I find that choices of this kind are crucial in the life of any organization, but especially important in client focussed, professional services environments. The problem may in fact be their fault, but how we as individuals or organizations react is our responsibility. 

A good team player needs to be selfish

It always surprises me to see "team-player" listed as a key skill on a resume. As it happens, many people are not team players -- which is OK. All this emphasis on teamwork can make those who must act in their own best interest from time to time look really bad. And while teamwork is great, there are indeed circumstances in one's career where selfishness is the way to go.

One of the most important things to know about teamwork versus selfishness is they are not mutually exclusive. In other words, sometimes looking out for yourself benefits the team. One example is the need to take personal accountability for your own career development. That sometimes means ignoring your knowledge of department fiscal issues and pushing for a raise, or ensuring you get credit for the big win rather than sharing it with a teammate who slacked off. How do these self-interested actions benefit the team? For some people, getting a raise or getting credit for something is fundamental to their job satisfaction. If a team member is unsatisfied with fundamental aspects of his or her job, that person cannot contribute to the department, team or organization at their fullest capacity.

Another example of the benefits of selfishness that is also related to job satisfaction is ensuring your job does not take over your life. Giving up something is certainly required to get exceptional outcomes from work -- long hours, unexpected travel and late nights often accompany superior achievements. But for some employees, there comes a time when giving up personal needs for the benefit of the team must stop. Otherwise, constant giving (and giving-up) can create resentment and bitterness, which clearly will not benefit the team.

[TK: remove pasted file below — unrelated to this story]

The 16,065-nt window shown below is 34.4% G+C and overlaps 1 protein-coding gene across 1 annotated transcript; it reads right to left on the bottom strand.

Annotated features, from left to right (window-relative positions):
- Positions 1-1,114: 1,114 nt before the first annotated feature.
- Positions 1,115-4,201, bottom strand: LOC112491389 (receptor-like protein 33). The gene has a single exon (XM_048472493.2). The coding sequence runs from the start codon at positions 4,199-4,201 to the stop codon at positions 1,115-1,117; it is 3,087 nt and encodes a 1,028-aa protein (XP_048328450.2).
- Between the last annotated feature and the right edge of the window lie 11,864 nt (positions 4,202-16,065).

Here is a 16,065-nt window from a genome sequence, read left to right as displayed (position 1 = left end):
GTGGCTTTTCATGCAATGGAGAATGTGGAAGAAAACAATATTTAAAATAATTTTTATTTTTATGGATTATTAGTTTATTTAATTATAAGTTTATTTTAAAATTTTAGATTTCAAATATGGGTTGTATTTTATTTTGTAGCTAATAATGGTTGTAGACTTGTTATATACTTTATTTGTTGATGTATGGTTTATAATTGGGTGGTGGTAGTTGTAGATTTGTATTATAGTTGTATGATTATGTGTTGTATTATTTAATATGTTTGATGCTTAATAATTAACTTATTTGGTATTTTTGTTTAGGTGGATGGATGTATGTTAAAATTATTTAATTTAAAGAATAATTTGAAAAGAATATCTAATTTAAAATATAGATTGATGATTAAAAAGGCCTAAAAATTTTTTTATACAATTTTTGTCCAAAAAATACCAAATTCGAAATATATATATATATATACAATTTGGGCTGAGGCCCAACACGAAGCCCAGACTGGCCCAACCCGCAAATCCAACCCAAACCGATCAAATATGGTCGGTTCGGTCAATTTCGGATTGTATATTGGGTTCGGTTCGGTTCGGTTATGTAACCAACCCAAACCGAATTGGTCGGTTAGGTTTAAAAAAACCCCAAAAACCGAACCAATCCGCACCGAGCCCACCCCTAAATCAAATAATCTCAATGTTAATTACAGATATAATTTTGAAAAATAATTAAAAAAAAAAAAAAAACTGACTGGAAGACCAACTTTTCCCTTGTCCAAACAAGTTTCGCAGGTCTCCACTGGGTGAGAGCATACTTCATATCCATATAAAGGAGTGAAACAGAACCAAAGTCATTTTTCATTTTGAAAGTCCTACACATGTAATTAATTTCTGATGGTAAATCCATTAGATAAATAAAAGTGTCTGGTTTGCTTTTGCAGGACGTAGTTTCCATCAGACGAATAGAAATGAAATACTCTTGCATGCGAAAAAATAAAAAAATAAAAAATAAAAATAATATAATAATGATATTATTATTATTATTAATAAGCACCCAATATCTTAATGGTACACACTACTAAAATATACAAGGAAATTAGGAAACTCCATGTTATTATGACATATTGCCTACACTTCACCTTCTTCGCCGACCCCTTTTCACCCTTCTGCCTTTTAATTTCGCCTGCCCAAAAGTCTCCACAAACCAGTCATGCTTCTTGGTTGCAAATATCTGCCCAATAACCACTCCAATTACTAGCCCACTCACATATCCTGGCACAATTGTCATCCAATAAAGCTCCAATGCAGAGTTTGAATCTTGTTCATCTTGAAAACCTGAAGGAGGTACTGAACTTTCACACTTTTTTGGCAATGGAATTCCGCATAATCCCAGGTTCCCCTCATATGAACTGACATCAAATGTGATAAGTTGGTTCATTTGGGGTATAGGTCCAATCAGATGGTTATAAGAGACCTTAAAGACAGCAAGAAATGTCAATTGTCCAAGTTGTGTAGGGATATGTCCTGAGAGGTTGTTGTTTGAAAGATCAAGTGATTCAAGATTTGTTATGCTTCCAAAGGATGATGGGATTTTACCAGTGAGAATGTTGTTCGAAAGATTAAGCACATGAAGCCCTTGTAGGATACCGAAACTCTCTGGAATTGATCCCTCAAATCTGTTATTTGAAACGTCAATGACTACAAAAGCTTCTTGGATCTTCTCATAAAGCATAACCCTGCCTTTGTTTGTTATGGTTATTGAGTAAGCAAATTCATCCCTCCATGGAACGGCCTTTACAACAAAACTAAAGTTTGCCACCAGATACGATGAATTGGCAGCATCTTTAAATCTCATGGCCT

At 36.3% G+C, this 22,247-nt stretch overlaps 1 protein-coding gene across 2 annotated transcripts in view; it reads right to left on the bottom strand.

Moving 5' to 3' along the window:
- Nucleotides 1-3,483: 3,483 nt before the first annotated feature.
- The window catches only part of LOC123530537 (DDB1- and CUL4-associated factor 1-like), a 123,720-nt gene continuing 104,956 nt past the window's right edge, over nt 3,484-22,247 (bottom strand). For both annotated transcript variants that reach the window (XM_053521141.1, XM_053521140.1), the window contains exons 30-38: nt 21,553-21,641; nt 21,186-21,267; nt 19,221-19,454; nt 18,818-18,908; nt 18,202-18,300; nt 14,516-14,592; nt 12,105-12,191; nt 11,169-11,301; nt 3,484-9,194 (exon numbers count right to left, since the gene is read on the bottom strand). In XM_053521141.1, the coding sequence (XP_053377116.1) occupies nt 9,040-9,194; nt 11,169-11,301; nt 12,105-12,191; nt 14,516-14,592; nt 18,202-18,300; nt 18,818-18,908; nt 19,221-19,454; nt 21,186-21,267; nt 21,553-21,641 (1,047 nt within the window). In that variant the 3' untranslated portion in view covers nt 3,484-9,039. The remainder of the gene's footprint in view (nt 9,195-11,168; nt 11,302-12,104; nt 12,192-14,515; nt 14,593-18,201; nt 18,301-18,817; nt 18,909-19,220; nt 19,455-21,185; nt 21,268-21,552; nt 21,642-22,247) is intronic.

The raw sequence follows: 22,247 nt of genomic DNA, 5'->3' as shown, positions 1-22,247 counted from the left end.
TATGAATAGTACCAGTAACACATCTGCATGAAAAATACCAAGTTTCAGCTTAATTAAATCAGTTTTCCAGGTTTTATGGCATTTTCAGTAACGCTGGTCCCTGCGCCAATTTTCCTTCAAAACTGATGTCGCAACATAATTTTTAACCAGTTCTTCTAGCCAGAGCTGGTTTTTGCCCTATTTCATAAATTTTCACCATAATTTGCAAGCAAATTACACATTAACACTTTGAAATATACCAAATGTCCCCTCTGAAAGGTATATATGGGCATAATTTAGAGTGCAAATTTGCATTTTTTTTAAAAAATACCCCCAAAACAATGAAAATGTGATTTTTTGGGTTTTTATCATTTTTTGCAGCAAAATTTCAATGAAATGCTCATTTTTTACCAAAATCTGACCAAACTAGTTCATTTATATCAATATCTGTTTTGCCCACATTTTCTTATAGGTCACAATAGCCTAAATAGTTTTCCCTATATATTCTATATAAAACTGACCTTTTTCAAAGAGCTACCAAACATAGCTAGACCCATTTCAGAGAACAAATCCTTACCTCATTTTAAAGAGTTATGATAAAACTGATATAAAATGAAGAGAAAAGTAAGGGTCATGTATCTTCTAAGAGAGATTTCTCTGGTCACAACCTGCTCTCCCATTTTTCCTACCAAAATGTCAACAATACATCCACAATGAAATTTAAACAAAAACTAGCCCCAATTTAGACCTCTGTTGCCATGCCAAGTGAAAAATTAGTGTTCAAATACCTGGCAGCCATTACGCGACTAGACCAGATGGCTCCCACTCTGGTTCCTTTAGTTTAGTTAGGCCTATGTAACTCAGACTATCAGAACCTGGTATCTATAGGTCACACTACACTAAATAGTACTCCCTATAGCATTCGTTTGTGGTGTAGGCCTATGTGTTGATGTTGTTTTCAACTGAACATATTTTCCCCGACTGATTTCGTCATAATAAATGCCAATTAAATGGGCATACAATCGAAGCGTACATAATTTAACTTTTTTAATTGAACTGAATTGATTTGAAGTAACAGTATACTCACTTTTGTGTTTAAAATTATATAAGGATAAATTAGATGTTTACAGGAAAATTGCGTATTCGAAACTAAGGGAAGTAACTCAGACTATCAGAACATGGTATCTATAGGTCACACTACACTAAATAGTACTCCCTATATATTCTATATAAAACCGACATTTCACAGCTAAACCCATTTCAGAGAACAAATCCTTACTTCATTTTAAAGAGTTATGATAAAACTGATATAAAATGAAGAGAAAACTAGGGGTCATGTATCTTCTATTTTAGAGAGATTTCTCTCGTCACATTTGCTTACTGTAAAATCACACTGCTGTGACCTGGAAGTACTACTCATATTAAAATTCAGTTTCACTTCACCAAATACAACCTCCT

Often, one has to act in a seemingly selfish way so everyone can benefit. For example, in one small service organization I work with, a senior officer brought on a senior partner to stave off failure. The partner, who appeared to have complementary skills, was brought in to re-engage the company's talented workforce. After a short time, several key players quit, citing the new guy as the problem. Clients also began indicating this new officer was causing problems. After taking many steps to confront the issues, the chief executive was left with a dilemma -- take this to the company owners and run the risk of being seen as a traitor to his co-chief executive, or say nothing and let the ship sink. Taking the seemingly selfish route is, of course, the best bet. It was the right thing for both the business and for himself--even if it backfired.

At the heart of this issue is this: Selfishness has become an insult, a dirty word, in organizational life. But it is only really bad when the goals are solely power, control, greed or harming others. When we make righteous choices, odds are they are the right ones, even if they may look selfish to others. Teamwork is a great idea, but it should not be the be all and end all of organizational life and productivity. Just like using the oxygen mask in an airplane, sometimes you have to take care of yourself to be able to take care of others.